Product Name Prunasin
CAS No.: 99-18-3
Catalog No.: CFN97566
Molecular Formula: C14H17NO6
Molecular Weight: 295.3 g/mol
Purity: >=98%
Type of Compound: Phenols
Physical Desc.: Powder
Source: The leaves of Perilla frutescens
Solvent: DMSO, Pyridine, Methanol, Ethanol, etc.
Price: $223/5mg
Prunasin is a kind of enzyme inhibitors.
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Providing storage is as stated on the product vial and the vial is kept tightly sealed, the product can be stored for up to 24 months(2-8C).

Wherever possible, you should prepare and use solutions on the same day. However, if you need to make up stock solutions in advance, we recommend that you store the solution as aliquots in tightly sealed vials at -20C. Generally, these will be useable for up to two weeks. Before use, and prior to opening the vial we recommend that you allow your product to equilibrate to room temperature for at least 1 hour.

Need more advice on solubility, usage and handling? Please email to:

The packaging of the product may have turned upside down during transportation, resulting in the natural compounds adhering to the neck or cap of the vial. take the vial out of its packaging and gently shake to let the compounds fall to the bottom of the vial. for liquid products, centrifuge at 200-500 RPM to gather the liquid at the bottom of the vial. try to avoid loss or contamination during handling.
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    Hum Exp Toxicol. 1995 Nov;14(11):895-901.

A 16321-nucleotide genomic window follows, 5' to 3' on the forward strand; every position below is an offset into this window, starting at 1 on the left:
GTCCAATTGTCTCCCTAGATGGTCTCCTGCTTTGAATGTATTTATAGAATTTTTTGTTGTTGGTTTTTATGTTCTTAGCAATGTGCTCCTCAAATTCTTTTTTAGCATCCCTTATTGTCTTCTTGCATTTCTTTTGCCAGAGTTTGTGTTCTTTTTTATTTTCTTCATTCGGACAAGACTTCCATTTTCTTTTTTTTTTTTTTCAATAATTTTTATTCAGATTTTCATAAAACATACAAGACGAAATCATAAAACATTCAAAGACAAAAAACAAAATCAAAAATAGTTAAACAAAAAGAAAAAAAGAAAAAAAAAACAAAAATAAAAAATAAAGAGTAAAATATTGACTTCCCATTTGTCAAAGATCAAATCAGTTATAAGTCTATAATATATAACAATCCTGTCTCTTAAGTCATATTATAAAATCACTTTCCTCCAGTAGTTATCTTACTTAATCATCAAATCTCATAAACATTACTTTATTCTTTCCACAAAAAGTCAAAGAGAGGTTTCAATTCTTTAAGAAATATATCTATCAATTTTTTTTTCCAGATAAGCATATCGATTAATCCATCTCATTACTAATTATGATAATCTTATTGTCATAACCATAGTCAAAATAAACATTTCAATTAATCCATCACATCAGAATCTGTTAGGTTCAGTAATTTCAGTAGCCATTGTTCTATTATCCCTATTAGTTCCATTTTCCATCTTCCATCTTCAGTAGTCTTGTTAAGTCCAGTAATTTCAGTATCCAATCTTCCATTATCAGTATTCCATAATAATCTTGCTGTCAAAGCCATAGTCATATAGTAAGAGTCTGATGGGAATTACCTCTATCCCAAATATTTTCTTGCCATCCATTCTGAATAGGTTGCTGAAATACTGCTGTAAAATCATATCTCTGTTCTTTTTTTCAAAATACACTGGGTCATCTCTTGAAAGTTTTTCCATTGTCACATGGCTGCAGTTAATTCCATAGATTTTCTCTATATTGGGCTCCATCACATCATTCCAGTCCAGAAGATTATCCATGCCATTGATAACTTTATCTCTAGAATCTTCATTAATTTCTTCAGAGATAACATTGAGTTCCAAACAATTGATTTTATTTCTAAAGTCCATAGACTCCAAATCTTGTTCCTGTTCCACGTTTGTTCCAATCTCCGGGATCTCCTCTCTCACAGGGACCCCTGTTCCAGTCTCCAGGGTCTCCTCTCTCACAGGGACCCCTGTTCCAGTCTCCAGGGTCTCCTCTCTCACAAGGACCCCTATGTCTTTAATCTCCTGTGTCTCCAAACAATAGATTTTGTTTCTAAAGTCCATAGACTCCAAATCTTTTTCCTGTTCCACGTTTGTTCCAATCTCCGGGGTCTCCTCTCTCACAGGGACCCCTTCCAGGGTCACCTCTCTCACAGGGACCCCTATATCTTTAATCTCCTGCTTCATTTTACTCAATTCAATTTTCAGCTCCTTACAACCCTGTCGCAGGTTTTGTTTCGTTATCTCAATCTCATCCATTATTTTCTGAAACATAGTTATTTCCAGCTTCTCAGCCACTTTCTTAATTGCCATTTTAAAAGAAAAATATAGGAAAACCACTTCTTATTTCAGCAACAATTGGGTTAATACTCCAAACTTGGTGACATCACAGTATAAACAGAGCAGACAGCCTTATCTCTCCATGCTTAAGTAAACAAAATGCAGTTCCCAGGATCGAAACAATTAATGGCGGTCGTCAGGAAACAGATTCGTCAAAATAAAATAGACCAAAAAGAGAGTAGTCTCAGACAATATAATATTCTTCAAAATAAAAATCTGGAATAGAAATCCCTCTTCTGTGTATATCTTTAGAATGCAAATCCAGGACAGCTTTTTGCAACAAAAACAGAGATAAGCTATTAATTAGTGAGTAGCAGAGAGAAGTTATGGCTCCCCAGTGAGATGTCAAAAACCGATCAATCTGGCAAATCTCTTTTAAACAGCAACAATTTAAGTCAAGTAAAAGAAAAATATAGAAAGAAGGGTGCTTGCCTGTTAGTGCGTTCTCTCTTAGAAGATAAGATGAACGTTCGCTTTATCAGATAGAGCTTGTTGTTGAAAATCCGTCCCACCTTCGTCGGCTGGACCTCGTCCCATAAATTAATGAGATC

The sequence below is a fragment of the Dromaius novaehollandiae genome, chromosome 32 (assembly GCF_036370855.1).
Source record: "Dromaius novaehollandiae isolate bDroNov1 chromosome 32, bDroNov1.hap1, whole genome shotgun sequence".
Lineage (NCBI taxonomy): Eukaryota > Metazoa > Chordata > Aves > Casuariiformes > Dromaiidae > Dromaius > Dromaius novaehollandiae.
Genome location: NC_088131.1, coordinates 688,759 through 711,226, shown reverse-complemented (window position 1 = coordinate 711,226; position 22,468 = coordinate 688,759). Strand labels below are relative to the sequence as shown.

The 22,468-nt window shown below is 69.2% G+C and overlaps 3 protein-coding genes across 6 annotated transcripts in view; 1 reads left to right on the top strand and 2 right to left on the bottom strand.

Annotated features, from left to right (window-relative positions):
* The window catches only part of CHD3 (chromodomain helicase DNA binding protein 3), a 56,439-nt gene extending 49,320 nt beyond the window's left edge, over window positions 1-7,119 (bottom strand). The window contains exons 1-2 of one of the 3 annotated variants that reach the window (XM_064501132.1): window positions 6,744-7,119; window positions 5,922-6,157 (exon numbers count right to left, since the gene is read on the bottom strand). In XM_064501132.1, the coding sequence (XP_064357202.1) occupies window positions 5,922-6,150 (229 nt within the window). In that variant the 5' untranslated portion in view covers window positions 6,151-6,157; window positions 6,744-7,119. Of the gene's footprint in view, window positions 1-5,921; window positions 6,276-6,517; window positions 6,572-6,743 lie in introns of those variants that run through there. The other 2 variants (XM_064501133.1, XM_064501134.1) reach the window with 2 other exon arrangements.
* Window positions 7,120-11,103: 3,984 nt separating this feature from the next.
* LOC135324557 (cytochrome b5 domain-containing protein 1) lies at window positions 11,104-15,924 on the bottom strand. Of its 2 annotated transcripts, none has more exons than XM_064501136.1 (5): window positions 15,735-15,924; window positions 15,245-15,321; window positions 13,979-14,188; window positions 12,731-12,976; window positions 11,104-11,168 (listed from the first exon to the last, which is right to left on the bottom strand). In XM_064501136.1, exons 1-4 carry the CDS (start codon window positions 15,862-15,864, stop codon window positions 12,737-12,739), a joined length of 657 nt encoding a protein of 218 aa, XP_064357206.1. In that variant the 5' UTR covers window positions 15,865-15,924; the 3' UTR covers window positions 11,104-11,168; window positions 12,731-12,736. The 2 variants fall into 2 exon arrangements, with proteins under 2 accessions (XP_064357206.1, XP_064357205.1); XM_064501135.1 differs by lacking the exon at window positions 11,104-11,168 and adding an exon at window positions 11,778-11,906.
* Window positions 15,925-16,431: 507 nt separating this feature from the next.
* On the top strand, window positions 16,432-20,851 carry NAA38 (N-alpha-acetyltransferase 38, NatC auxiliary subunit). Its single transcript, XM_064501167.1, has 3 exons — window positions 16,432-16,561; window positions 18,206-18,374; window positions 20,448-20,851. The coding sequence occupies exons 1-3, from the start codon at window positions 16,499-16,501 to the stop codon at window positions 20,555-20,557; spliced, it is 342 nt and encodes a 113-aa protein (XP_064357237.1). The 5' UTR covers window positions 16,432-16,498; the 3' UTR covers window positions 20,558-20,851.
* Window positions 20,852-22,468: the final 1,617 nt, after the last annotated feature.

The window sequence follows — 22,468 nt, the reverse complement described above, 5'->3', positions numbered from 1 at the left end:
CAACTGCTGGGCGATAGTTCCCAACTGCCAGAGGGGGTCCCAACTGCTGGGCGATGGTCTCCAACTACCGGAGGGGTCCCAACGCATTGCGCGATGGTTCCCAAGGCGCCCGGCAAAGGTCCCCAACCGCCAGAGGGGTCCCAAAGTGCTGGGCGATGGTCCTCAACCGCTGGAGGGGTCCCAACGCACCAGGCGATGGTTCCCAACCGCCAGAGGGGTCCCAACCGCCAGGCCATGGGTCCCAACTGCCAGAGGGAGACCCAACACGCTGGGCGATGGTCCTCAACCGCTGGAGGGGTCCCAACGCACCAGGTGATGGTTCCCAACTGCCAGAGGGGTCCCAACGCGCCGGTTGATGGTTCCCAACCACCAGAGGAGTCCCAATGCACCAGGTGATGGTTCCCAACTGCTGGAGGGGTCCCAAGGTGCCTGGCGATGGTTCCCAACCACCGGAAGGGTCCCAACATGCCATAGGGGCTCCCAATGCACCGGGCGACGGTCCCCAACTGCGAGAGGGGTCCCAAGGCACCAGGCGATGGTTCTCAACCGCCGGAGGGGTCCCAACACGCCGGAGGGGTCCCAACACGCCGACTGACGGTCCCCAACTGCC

Small-intestinal transfer mechanism of prunasin, the primary metabolite of the cyanogenic glycoside amygdalin.[Pubmed: 8588951]
    1. The small-intestinal transfer of Prunasin (D-mandelo-nitrile-beta-D-glucoside), the primary metabolite of amygdalin which is not absorbed in the small intestine as such, was studied in rat jejunum and ileum in vitro.
    2. As shown by high pressure liquid chromatography, Prunasin is transferred essentially intact across the intestinal wall, without cleavage of the glycosidic bond and thus no formation of benzaldehyde or cyanide during the mucosal passage. 3. Only the jejunal transfer of Prunasin followed saturation kinetics (vmax = 1.6 mumol cm-1 min-1; KT = 460 mumol l-1) and exhibited a clearsodium-ion dependence. As indicated by the temperature dependence, only the jejunal mucosa-to-serosa transfer and the corresponding tissue uptake of Prunasin required apparently high activation energies. Transfer in the terminal ileum showed diffusion characteristics. 4. Jejunal methyl alpha-D-glucoside transfer was inhibited by the presence of Prunasin. Furthermore, the tissue uptake of methyl alpha-D-glucoside in rat jejunum was competitively inhibited by Prunasin.